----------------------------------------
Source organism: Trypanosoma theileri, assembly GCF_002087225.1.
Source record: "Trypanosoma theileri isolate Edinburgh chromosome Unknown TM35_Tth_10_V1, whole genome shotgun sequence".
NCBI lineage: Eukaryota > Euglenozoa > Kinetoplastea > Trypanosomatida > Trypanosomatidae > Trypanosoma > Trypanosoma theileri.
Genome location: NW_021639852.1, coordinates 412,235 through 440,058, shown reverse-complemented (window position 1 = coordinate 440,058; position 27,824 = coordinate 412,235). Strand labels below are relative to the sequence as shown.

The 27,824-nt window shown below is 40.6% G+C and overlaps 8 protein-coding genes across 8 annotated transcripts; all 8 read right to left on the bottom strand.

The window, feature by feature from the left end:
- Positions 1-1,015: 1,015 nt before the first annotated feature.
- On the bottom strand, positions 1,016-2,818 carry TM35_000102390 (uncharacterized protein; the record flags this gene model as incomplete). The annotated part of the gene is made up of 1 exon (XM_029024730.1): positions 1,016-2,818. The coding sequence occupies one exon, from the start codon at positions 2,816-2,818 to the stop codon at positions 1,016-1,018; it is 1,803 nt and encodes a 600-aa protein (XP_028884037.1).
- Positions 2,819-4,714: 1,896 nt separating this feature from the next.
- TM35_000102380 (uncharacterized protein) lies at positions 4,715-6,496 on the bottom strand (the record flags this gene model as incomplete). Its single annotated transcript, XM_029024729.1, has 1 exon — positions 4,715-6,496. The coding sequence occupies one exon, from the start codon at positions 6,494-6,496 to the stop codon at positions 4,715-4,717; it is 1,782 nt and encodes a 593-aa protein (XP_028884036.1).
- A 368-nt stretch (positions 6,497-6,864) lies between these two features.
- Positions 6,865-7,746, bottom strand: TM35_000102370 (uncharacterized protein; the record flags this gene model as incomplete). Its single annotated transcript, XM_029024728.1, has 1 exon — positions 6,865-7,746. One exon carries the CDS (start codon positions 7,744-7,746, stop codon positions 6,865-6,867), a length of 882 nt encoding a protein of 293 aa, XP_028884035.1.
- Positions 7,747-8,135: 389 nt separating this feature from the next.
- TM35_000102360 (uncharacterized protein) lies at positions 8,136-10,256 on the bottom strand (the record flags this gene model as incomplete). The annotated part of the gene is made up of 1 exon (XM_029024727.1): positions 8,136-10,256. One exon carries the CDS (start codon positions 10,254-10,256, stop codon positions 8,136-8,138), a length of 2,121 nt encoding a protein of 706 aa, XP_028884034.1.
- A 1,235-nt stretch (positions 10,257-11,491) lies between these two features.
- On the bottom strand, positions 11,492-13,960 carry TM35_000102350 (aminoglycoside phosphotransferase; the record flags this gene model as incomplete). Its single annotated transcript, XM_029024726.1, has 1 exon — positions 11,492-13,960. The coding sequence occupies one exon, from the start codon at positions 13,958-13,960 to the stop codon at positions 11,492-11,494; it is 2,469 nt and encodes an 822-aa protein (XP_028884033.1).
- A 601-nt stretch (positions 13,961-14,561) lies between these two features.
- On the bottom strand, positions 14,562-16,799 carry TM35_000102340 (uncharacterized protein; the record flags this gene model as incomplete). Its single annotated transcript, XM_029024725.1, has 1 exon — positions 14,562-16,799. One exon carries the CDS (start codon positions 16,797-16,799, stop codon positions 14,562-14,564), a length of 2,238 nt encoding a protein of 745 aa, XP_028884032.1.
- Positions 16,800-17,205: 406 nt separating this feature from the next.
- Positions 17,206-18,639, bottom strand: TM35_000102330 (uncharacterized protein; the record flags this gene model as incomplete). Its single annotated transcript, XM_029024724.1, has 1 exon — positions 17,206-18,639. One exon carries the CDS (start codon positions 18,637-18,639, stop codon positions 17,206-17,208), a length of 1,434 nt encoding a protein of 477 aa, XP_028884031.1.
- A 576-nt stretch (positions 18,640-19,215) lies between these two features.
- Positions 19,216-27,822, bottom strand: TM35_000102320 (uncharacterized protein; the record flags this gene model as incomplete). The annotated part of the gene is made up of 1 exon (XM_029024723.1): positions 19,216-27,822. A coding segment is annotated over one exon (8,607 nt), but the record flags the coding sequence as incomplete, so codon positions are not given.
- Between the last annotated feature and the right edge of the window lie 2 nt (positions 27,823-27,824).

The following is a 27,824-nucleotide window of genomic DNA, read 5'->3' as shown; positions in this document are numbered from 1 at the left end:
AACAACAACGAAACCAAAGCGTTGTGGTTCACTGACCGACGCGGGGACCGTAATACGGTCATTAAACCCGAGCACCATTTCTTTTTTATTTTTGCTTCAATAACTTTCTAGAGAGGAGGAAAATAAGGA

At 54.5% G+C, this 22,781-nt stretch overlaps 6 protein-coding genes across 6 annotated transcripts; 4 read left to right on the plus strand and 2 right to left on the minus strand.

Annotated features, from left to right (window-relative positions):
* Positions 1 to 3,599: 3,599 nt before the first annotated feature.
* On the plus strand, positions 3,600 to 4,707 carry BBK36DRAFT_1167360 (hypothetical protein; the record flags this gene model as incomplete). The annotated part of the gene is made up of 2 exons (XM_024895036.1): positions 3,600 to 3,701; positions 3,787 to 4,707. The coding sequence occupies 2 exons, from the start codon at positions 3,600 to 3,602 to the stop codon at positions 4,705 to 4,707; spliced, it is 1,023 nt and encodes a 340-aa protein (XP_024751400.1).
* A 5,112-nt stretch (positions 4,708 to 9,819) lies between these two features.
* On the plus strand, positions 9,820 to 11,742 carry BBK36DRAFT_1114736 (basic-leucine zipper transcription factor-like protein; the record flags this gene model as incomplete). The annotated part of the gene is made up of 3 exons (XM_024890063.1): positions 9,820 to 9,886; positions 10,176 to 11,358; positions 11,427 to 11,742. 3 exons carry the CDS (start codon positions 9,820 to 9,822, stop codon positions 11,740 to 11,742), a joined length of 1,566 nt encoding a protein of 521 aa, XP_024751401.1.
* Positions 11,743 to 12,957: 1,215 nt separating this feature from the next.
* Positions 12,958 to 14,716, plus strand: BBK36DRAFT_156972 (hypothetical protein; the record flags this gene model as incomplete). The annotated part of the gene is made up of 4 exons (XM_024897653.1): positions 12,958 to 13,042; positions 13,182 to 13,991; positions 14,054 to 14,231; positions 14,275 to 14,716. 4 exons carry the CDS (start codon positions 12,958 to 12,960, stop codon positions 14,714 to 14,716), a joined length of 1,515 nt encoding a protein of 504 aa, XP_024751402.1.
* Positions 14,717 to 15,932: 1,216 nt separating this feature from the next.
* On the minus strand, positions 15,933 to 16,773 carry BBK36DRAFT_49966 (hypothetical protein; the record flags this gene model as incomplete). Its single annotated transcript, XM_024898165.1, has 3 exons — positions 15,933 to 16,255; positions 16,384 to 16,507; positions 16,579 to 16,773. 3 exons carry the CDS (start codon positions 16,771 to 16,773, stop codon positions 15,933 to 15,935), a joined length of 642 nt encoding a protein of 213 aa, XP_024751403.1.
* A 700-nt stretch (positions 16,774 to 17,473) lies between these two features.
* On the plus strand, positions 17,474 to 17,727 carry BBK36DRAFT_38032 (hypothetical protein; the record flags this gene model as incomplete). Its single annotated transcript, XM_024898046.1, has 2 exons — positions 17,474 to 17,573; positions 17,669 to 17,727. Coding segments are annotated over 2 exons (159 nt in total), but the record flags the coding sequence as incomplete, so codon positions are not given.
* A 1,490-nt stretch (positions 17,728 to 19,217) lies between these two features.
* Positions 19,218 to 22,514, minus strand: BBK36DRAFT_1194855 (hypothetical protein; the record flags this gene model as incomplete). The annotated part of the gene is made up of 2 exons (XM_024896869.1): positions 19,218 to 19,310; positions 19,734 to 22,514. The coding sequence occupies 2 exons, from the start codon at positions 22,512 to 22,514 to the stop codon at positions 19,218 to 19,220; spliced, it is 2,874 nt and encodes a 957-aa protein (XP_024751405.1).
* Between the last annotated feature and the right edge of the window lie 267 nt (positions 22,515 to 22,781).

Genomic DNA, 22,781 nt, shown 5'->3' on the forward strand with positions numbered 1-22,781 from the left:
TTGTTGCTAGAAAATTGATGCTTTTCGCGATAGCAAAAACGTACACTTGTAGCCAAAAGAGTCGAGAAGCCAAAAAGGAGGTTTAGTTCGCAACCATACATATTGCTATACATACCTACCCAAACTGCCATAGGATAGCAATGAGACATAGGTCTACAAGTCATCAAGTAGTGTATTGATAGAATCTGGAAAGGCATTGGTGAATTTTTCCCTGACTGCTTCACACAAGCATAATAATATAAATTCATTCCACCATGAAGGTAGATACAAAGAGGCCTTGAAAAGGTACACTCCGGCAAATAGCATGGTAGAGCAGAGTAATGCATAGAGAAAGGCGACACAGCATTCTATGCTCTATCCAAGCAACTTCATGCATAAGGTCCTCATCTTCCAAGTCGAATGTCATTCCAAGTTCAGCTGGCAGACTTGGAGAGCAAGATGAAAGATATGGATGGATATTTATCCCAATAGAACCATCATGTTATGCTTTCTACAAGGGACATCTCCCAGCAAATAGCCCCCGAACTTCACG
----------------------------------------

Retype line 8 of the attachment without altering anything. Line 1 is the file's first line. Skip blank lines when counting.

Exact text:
- On the bottom strand, positions 1,016-2,818 carry TM35_000102390 (uncharacterized protein; the record flags this gene model as incomplete). The annotated part of the gene is made up of 1 exon (XM_029024730.1): positions 1,016-2,818. The coding sequence occupies one exon, from the start codon at positions 2,816-2,818 to the stop codon at positions 1,016-1,018; it is 1,803 nt and encodes a 600-aa protein (XP_028884037.1).